The Midnight Library is an engaging and unusual story in its narrative structure and in the way it combines philosophical discussion with humour and contemporary dialogue. An extraordinary book for extraordinary times it examines choices and how the main character, Nora Seed, could have had different lives if she had made different choices. It has been serialised for Radio Four and highly acclaimed as a Goodreads Choice Award for Fiction 2020.
As we look back on 2020 and the year that life changed for the world , we look forward to what this new year brings.
Crime after Crime, with a foreword by Stephen Leather, is a collection of short stories from several different writers with crime at the centre of the tales. Each story is different in content and tone. Dark crimes with twists in the ending these tales are sure to keep the reader thinking.
Richard Osman’s debut crime novel is a whodunnit with many plot twists and a charm reminiscent of classic crime fiction. A retirement home is the unusual setting for this story. The residents work in parallel with the police to solve two murders.
A true love story set in the Holocaust, The Tattooist of Auschwitz by Heather Morris is a moving story of bravery and endurance against the odds. Compelling, unforgettable and uplifting, the life of Lale Sololov is the story of a survivor.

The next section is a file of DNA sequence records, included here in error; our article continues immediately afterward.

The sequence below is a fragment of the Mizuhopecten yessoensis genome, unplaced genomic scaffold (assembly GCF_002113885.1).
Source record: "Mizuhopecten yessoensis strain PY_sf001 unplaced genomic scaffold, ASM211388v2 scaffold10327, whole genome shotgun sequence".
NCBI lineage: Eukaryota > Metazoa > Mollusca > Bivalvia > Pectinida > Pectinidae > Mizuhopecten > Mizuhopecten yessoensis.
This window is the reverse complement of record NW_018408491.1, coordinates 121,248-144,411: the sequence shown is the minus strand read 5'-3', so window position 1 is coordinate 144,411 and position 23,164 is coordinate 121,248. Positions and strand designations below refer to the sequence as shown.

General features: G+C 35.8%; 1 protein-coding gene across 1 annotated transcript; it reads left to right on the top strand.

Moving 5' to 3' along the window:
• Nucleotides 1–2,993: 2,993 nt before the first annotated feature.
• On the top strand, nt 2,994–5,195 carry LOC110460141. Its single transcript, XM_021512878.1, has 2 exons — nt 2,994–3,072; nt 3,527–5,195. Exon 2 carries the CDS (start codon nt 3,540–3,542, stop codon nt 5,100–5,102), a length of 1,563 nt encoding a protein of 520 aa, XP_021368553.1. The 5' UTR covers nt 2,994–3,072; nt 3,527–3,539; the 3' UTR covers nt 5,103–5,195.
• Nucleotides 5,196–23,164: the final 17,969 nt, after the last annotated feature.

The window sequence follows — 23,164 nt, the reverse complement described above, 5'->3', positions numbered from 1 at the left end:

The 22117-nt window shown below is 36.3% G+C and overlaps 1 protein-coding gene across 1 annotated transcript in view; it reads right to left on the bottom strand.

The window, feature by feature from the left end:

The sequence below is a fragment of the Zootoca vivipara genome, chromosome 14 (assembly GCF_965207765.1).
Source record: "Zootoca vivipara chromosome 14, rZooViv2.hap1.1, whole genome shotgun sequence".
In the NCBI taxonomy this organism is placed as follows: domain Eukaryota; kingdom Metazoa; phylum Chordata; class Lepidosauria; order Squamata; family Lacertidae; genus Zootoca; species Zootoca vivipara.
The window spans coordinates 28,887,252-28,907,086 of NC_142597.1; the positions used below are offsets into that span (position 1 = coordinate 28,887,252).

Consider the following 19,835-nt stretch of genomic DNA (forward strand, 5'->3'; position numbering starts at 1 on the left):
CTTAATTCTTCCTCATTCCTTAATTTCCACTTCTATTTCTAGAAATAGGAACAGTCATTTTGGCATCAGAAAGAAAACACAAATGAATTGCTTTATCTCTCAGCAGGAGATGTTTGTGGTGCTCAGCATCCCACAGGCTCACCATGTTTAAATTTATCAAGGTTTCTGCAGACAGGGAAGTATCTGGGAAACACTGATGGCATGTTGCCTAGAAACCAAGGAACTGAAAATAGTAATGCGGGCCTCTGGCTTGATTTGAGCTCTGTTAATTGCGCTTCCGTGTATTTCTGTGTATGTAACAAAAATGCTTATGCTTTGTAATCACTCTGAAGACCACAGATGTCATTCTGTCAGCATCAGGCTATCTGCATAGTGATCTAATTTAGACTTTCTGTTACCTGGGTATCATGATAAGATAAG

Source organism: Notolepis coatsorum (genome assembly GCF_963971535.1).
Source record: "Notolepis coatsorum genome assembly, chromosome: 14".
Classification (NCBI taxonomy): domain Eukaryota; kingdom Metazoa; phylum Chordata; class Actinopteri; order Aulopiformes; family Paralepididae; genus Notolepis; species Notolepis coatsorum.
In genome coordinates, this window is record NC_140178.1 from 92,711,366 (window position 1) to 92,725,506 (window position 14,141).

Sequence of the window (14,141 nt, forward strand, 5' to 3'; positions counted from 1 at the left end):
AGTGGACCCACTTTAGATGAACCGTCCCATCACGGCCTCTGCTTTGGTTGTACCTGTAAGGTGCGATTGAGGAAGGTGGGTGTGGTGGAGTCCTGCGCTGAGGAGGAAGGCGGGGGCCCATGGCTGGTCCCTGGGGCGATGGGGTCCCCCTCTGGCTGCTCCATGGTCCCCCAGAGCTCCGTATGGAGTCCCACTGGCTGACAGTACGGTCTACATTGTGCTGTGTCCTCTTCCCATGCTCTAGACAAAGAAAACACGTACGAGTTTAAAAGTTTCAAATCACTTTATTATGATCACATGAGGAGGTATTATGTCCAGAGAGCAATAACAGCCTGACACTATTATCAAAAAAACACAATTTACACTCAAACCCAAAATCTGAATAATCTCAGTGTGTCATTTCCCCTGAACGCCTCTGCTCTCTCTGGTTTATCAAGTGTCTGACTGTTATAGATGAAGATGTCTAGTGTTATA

Jan is delighted to have four of her poems published in the latest issue of Sarasvati. Many thanks to Editor Dawn Bauling at Indigo Dreams Publishing for selecting them.
We’ve been talking this week about rejections and how to deal with them. Rejection is part of the process on the road to publication so we’ve got some thoughts about that.
Those Who Know is Alis Hawkins’ third novel in the historical crime series set in nineteenth century West Wales. The story concerns political hustings for Harry Probert-Lloyd to secure the coroner’s post, which he currently holds on a temporary basis, and an investigation into the death of a schoolteacher, Nicholas Rowland. Both events are, ultimately, integrally tied together, as the threads of the plot unfold.
Goby Koppel’s debut novel, Reparation, is a story with many different elements. It is a story of conflicting issues and the struggle to deal with love and loss. Justice is seen in the end, but it does not come with ease. Balancing the story of wartime Hungary and a crime in the Hasidic community this is an ambitious tale but told with proficiency.